Most Commercial & Industrial Construction projects in Perth Western Australia utilise concrete in their construction in one form or another. Whether it be in the footings, ground slabs, wall, columns or suspended slabs.
All concrete used in commercial and industrial construction projects will be specified by an engineer as being suitable for the intended purpose. Concrete is specified by its Mpa (Mega Pascal) rating, being the strength it will achieve on average at 28 days after pouring.
Generally higher strength (Mpa rated) concrete is used in more critical installations or where additional strength is required by the design and lower strength concrete is used in less critical parts of the works.
Cast in situ (meaning poured in place) footings are generally used for commercial and industrial projects. These may comprise strip footings or pad footings depending on the application. Footings concrete is specified according to the loadbearing capacity of the footing on account of the engineers design.
Ground slabs are usually pouted in situ over a layer of plastic which acts as a vapour membrane to avoid damp under the floor slab penetrating the slab from underneath. This plastic layer also prevents contamination of the bottom layer of the concrete on pouring.
Floor slab thickness and Mpa rating will be determined by the engineer or building designer based on the expected conditions the floor will be subject to during its working life.
The higher Mpa rating specified for the floor concrete the better the abrasion and impact resistance however as the Mpa rating increases additional consideration needs to be given to shrinkage as this tends to increase as the strength rating (and cement content) increases.
The typical minimum thickness for a floor slab in Perth, Western Australia is 125mm thick given that this is the minimum thickness permitted for propping of concrete panels given under the National Code of Practice for Precast, Tilt Up & Concrete Elements.
Such floors are usually designed for use in pneumatic rubber wheeled vehicles (forklifts) with a maximum wheel load of 3.5T or racking installation bearing of up to 3.5T on a single racking leg. Thicker floors and higher strength concrete are usually specified where duty and load conditions require additional strength or long-term abrasion resistance.
Concrete is a versatile material for constructing walls of commercial and industrial developments. It has an inherent fire rating, is stable and durable and resists impact damage within reason. It can also be economical to build compared to other construction methods.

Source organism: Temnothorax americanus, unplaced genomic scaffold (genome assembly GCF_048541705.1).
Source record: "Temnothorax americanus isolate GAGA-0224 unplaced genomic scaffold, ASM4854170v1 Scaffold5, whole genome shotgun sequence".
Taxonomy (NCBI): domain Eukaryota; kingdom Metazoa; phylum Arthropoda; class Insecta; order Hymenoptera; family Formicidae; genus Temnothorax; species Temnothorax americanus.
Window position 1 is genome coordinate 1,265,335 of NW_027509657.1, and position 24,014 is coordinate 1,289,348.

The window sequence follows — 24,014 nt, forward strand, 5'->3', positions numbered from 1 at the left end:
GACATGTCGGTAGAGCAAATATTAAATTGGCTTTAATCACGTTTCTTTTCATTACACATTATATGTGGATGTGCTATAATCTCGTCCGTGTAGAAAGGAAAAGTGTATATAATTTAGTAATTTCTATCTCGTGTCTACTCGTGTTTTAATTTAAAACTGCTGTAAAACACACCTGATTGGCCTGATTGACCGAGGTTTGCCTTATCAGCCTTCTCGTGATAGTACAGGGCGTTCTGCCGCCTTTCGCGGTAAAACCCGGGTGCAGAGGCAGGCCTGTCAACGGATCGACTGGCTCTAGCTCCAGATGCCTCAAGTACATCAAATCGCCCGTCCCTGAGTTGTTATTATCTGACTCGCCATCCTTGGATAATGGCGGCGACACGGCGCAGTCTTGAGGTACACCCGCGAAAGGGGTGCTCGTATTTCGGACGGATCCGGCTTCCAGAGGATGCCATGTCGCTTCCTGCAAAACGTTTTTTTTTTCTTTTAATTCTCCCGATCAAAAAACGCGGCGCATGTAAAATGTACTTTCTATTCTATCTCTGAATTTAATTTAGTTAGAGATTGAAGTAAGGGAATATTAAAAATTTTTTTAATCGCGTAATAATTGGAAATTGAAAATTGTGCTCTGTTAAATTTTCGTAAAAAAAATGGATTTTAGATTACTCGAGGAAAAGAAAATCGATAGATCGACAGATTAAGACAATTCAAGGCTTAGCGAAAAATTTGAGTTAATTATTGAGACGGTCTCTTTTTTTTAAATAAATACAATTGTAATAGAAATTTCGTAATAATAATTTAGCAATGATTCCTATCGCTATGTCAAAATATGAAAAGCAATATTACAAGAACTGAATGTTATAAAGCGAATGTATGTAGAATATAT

We have covered tilt up panel (link) and precast panel (link) construction on separate pages so won’t cover that again here. The concrete in concrete panels needs to achieve its minimum design strength prior to lifting. To minimise the curing time between casting and lifting specifiers often specify a higher Mpa rating to ensure that the concrete in the concrete wall panels reaches its design strength at the time of lifting.
Concrete can also be poured in situ (cast in place) inside shutters or forms, or inside of blockwork to form concrete walls in certain situations. Concrete in these instances will generally be specified for its nominated load bearing or specified fire rating application.
Concrete is often used as a substitute for lightweight construction in floors above ground level and suspended slabs. In these cases, the engineer will specify a formwork system, concrete grade and reinforcing to allow for the necessary load bearing capacity and spanning distance as well as any other required performance parameters.
There are several different formwork systems from traditional timber form boards, to prefabricated sacrificial steel formwork systems or even waffle pod slabs. Often a suspended slab will have a beams or columns incorporated to provide additional load bearing support, to reduce or minimise the overall slab thickness and cost on account of larger spans.
Another form of suspended slab is a composite slab comprising pre-cast concrete elements and a toppling slab poured over as the finished surface. One such product is called a Delta Core Panel slab which comprises lengths of precast concrete panel units with hollow cores and pre tensioned steel cable reinforcing.
The unique design of these precast units allows for longer spanning distances than traditional floor slabs with lower cost and reduced project duration timeframes compared to projects where formwork is required to be installed and then back propped due to curing times for suspended slab concrete.
As a second-generation family business, Mapel Building has been designing and constructing commercial and industrial buildings in Perth, Western Australia for over 25 years.